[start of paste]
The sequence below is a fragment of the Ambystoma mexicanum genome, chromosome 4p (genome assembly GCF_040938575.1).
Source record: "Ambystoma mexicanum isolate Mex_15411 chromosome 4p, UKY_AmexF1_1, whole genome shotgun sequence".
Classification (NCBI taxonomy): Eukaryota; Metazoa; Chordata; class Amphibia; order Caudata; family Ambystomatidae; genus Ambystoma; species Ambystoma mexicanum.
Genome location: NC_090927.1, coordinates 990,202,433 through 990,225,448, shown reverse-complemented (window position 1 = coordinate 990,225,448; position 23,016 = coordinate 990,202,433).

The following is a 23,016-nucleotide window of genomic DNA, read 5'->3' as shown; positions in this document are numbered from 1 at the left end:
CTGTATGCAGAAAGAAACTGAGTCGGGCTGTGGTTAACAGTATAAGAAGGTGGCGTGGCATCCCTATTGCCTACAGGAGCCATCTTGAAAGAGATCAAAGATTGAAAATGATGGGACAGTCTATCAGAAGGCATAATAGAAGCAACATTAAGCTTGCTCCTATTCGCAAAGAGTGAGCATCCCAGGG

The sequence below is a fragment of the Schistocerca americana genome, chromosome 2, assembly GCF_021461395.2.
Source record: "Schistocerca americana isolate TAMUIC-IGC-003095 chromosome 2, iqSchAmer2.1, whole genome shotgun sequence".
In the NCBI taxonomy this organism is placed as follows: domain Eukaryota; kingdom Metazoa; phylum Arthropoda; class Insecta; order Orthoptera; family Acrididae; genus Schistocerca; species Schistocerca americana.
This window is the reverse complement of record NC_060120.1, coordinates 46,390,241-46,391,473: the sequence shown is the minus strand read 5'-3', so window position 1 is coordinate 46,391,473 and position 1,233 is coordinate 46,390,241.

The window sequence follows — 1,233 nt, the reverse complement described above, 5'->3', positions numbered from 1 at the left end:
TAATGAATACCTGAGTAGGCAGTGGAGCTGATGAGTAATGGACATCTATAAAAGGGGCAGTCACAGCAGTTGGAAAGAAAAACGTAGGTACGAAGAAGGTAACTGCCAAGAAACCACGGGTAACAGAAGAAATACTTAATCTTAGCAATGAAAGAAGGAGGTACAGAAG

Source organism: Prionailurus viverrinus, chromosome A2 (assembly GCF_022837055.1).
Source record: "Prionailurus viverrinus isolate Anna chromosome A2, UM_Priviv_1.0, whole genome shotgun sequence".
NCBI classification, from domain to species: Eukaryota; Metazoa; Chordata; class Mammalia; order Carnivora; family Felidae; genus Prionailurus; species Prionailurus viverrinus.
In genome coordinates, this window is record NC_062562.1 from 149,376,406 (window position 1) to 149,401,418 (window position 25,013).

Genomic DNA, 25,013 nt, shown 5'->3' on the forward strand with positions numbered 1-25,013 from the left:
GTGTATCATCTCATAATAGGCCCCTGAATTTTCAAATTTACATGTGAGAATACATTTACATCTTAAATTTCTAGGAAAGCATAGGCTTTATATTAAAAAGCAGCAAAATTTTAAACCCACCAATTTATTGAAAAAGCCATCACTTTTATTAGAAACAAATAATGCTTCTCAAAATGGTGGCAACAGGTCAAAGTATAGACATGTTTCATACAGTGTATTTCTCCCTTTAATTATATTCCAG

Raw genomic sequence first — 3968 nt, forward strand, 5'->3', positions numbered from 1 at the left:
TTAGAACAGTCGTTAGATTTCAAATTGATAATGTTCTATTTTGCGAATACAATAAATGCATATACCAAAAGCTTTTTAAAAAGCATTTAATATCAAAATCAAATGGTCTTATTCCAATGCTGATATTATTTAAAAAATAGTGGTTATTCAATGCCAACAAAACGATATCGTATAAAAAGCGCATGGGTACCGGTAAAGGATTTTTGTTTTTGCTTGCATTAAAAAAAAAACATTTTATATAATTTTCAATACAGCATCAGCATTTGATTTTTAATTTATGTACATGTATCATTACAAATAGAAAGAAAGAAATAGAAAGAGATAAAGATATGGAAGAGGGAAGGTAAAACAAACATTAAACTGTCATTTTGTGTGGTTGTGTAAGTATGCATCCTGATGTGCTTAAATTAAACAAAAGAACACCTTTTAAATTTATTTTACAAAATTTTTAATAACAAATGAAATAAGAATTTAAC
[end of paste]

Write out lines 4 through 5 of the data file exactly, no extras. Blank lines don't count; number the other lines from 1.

Genome location: NC_090927.1, coordinates 990,202,433 through 990,225,448, shown reverse-complemented (window position 1 = coordinate 990,225,448; position 23,016 = coordinate 990,202,433).

The following is a 23,016-nucleotide window of genomic DNA, read 5'->3' as shown; positions in this document are numbered from 1 at the left end: